Memorial goes ahead at Toronto library for lawyer who represented far-right extremists
Local politicians and human rights advocates urged library to cancel event honouring Barbara Kulaszka.
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A memorial for a lawyer who counted accused neo-Nazis and white nationalists among her clients went ahead at a Toronto Public Library branch Wednesday evening, despite calls from local politicians and human rights advocates for the library to cancel the event.
“It certainly will discredit the Toronto library system,” said Bernie Farber, former CEO of the Canadian Jewish Congress, who said he was “stunned” that the library agreed to rent space at its Richview branch in Etobicoke for a memorial in honour of Barbara Kulaszka.
“Barbara Kulaszka was a fellow traveller in hate groups in this country. She provided legal counsel to neo-Nazis, racists and bigots, and in fact ensured, through some of the work that she did, that hate laws and neo-Nazis and even Nazi war criminals would not be prosecuted in this country.
“Her legacy, if she has one, is one of increasing and permitting hatred in Canada.”
Kulaszka represented some of Canada’s most famous far-right extremists, including German-born Holocaust denier Ernst Zundel, who was deported back to his home country in 2005 after a Canadian judge deemed him a security threat. Zundel was later sentenced to five years in German prison in 2007.
The lawyer also worked for Paul Fromm, a self-proclaimed white nationalist, who organized the event Wednesday night. She represented Marc Lemire, who used to be part of the Canadian neo-Nazi group Heritage Front.
Kulaszka, 64, died from lung cancer on June 15, according to the Canadian Association for Free Expression website which posted about the event.
A library spokesperson said they’ve heard the concerns about Wednesday’s event “loud and clear,” and was taking them very seriously.
But the library couldn’t deny the booking because it didn’t contravene any laws, said Ana-Maria Critchley, the Toronto Public Library’s manager of stakeholder relations.
Library staff were in the room monitoring the event for any racism or discrimination and ready to intervene, she said.
Fromm, a spokesperson for the Canadian Association for Free Expression, said he doesn’t understand the controversy and called those who pushed for its cancellation, free speech opponents.
“I think this is really, really sad that some people would take it upon themselves to shut down a meeting, a memorial,” he said.
Fromm described as Kulaszka as “a very quiet, dedicated woman.”
While media were not allowed inside the event, one attendee said there were about 25 people inside the room.
Max French, who attended the event and said he had helped on Zundel’s Holocaust denial cases, said “it was a fitting tribute to a great woman.”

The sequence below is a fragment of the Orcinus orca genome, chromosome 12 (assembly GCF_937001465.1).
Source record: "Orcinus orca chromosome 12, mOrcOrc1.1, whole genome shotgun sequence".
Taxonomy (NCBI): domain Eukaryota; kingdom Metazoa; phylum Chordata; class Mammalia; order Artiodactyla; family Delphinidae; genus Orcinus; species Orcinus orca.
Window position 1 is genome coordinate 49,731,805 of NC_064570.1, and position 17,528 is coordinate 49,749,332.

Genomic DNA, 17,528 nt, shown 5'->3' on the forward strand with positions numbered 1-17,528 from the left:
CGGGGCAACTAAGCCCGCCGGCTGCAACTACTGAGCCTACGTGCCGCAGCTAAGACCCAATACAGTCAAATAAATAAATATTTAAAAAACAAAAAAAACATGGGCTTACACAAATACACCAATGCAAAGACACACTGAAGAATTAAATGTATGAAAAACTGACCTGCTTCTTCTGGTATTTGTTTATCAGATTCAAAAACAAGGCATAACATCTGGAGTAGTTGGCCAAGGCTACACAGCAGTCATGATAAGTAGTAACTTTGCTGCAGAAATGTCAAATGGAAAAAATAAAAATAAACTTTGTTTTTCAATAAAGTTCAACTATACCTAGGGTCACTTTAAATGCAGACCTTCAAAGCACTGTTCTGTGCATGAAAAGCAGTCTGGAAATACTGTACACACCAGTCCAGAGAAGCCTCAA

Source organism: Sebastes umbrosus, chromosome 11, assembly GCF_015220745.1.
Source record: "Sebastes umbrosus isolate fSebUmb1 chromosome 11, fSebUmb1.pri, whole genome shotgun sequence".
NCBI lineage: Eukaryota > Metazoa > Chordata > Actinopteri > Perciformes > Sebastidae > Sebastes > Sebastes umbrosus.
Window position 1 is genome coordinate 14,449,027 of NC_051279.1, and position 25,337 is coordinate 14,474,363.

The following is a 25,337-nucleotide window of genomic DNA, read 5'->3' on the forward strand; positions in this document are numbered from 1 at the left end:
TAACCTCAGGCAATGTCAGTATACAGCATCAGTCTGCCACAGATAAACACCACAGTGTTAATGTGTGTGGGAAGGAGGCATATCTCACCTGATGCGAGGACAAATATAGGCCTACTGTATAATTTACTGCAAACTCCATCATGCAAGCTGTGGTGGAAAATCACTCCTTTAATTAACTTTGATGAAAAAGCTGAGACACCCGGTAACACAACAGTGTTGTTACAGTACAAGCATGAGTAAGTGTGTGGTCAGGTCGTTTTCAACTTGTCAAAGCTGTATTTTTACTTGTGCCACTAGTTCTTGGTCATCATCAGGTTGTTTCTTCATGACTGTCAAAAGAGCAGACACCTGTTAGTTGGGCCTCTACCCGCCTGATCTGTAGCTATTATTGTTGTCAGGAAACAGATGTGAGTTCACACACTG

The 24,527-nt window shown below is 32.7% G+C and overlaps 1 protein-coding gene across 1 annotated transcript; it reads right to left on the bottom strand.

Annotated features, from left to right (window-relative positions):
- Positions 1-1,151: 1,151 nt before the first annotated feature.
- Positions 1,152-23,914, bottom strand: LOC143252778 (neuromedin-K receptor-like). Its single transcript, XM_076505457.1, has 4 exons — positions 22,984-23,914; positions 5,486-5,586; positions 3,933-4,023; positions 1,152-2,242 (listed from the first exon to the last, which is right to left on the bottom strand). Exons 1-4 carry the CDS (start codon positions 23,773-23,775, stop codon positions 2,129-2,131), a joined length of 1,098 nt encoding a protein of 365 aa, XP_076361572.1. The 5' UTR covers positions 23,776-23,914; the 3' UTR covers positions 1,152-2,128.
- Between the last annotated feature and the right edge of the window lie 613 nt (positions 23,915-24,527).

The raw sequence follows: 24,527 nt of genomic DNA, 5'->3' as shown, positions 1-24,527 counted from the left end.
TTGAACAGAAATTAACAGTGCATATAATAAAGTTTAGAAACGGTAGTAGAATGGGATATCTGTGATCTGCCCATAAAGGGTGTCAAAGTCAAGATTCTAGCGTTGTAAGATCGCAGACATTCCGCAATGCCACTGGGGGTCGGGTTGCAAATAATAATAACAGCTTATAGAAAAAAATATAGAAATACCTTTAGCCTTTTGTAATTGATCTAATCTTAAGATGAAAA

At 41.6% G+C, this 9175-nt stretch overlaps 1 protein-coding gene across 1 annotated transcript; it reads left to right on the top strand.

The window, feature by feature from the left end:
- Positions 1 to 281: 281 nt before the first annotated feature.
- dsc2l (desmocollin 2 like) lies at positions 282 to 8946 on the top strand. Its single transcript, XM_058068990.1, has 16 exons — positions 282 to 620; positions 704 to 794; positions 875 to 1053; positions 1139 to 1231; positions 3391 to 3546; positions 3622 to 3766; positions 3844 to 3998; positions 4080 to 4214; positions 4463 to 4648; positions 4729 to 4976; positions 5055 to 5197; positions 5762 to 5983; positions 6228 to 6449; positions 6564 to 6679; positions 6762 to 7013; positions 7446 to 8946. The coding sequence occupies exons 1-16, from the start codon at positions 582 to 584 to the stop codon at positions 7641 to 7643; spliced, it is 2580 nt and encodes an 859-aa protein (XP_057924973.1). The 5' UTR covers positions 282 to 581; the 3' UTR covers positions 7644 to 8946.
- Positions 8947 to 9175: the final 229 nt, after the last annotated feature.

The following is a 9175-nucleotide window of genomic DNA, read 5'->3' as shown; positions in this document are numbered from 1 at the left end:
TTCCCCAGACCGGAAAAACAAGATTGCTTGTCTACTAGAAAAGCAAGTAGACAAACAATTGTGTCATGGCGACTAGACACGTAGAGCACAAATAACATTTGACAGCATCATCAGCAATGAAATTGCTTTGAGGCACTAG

“There was no Holocaust denial going on in there, and if there was, what of it?,” he said.
No one in the room had ties to neo-Nazi groups, French added. But one man who attended was wearing a Blood and Honour T-shirt, a neo-Nazi music promotion group.
Farber said one silver lining of the whole thing has been the united response from multicultural organizations across the city calling for the event to be cancelled and expressing their concerns.
Among the emails complaining about the event was one from 89-year-old Nathan Leipciger, a survivor of Auschwitz and other Nazi concentration camps.
“My entire family was murdered by Nazi regime and I was outraged when I learned that a number of white nationalist leaders, including Paul Fromm and Marc Lemire, have rented space at a Toronto Public Library in Etobicoke . . . despite their long record of promoting bigotry and their disturbing ties to the neo-Nazi movement,” he wrote in an email, an excerpt of which was provided to the Star by the Centre for Israel and Jewish Affairs.
Mayor John Tory, who said he was “deeply concerned” about the event, said his office will ask the library to review its room-booking policies going forward.
While the mayor had asked the library to consider cancelling the event, he was told they’d received legal advice that they couldn’t deny the booking.
Councillor James Pasternak (Ward 10 York Centre), had also called on the library to cancel the booking.
“It is truly shocking that individuals who spread hatred, deny the Holocaust and have ties to neo-Nazi groups are being provided a permit by the Toronto Public Library to host an event inside a public building,” he said.
Critchley, who noted the library only realized who had booked the event Tuesday, said they are going to have a full discussion going forward.
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